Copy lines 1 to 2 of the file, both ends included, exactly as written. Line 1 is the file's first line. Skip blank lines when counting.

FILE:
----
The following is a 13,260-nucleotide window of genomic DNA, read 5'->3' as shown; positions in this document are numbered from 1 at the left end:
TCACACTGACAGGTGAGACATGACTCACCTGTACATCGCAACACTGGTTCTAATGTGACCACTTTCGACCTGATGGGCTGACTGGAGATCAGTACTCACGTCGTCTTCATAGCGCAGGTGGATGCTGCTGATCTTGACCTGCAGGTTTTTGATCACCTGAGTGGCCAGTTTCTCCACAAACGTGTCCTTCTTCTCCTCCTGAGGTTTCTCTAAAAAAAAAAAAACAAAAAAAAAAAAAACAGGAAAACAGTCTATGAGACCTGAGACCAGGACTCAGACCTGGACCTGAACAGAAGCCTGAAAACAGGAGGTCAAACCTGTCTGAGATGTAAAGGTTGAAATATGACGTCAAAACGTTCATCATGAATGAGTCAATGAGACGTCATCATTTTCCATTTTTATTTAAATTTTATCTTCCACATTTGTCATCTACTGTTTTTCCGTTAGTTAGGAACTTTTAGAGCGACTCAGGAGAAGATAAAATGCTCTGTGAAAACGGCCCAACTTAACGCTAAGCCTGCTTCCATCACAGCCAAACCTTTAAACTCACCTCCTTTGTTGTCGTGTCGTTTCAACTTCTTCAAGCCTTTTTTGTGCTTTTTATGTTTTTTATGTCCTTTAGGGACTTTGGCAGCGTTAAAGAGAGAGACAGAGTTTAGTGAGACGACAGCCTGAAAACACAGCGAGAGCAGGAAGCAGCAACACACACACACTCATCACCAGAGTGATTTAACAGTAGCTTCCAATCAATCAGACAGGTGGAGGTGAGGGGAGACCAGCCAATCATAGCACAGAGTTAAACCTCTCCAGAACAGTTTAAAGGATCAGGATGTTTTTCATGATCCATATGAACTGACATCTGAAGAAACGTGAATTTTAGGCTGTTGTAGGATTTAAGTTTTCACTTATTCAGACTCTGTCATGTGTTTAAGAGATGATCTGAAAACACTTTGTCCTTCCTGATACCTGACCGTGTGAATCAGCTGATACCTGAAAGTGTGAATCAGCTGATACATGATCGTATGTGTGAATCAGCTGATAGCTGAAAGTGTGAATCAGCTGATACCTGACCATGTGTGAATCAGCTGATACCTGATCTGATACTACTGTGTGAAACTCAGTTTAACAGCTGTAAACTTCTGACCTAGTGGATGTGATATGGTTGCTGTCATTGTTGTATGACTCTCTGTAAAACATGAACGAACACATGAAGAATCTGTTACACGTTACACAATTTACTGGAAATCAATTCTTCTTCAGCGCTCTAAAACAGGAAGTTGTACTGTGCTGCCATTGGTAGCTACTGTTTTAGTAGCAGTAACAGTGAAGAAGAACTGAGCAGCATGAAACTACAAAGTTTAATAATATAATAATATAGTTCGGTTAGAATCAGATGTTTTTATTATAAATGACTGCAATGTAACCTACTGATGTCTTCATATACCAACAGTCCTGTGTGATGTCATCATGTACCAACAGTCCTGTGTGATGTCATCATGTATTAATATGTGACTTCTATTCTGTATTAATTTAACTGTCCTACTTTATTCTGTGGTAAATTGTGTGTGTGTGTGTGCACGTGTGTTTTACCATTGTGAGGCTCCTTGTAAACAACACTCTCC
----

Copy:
The following is a 13,260-nucleotide window of genomic DNA, read 5'->3' as shown; positions in this document are numbered from 1 at the left end:
TCACACTGACAGGTGAGACATGACTCACCTGTACATCGCAACACTGGTTCTAATGTGACCACTTTCGACCTGATGGGCTGACTGGAGATCAGTACTCACGTCGTCTTCATAGCGCAGGTGGATGCTGCTGATCTTGACCTGCAGGTTTTTGATCACCTGAGTGGCCAGTTTCTCCACAAACGTGTCCTTCTTCTCCTCCTGAGGTTTCTCTAAAAAAAAAAAAACAAAAAAAAAAAAAACAGGAAAACAGTCTATGAGACCTGAGACCAGGACTCAGACCTGGACCTGAACAGAAGCCTGAAAACAGGAGGTCAAACCTGTCTGAGATGTAAAGGTTGAAATATGACGTCAAAACGTTCATCATGAATGAGTCAATGAGACGTCATCATTTTCCATTTTTATTTAAATTTTATCTTCCACATTTGTCATCTACTGTTTTTCCGTTAGTTAGGAACTTTTAGAGCGACTCAGGAGAAGATAAAATGCTCTGTGAAAACGGCCCAACTTAACGCTAAGCCTGCTTCCATCACAGCCAAACCTTTAAACTCACCTCCTTTGTTGTCGTGTCGTTTCAACTTCTTCAAGCCTTTTTTGTGCTTTTTATGTTTTTTATGTCCTTTAGGGACTTTGGCAGCGTTAAAGAGAGAGACAGAGTTTAGTGAGACGACAGCCTGAAAACACAGCGAGAGCAGGAAGCAGCAACACACACACACTCATCACCAGAGTGATTTAACAGTAGCTTCCAATCAATCAGACAGGTGGAGGTGAGGGGAGACCAGCCAATCATAGCACAGAGTTAAACCTCTCCAGAACAGTTTAAAGGATCAGGATGTTTTTCATGATCCATATGAACTGACATCTGAAGAAACGTGAATTTTAGGCTGTTGTAGGATTTAAGTTTTCACTTATTCAGACTCTGTCATGTGTTTAAGAGATGATCTGAAAACACTTTGTCCTTCCTGATACCTGACCGTGTGAATCAGCTGATACCTGAAAGTGTGAATCAGCTGATACATGATCGTATGTGTGAATCAGCTGATAGCTGAAAGTGTGAATCAGCTGATACCTGACCATGTGTGAATCAGCTGATACCTGATCTGATACTACTGTGTGAAACTCAGTTTAACAGCTGTAAACTTCTGACCTAGTGGATGTGATATGGTTGCTGTCATTGTTGTATGACTCTCTGTAAAACATGAACGAACACATGAAGAATCTGTTACACGTTACACAATTTACTGGAAATCAATTCTTCTTCAGCGCTCTAAAACAGGAAGTTGTACTGTGCTGCCATTGGTAGCTACTGTTTTAGTAGCAGTAACAGTGAAGAAGAACTGAGCAGCATGAAACTACAAAGTTTAATAATATAATAATATAGTTCGGTTAGAATCAGATGTTTTTATTATAAATGACTGCAATGTAACCTACTGATGTCTTCATATACCAACAGTCCTGTGTGATGTCATCATGTACCAACAGTCCTGTGTGATGTCATCATGTATTAATATGTGACTTCTATTCTGTATTAATTTAACTGTCCTACTTTATTCTGTGGTAAATTGTGTGTGTGTGTGTGCACGTGTGTTTTACCATTGTGAGGCTCCTTGTAAACAACACTCTCC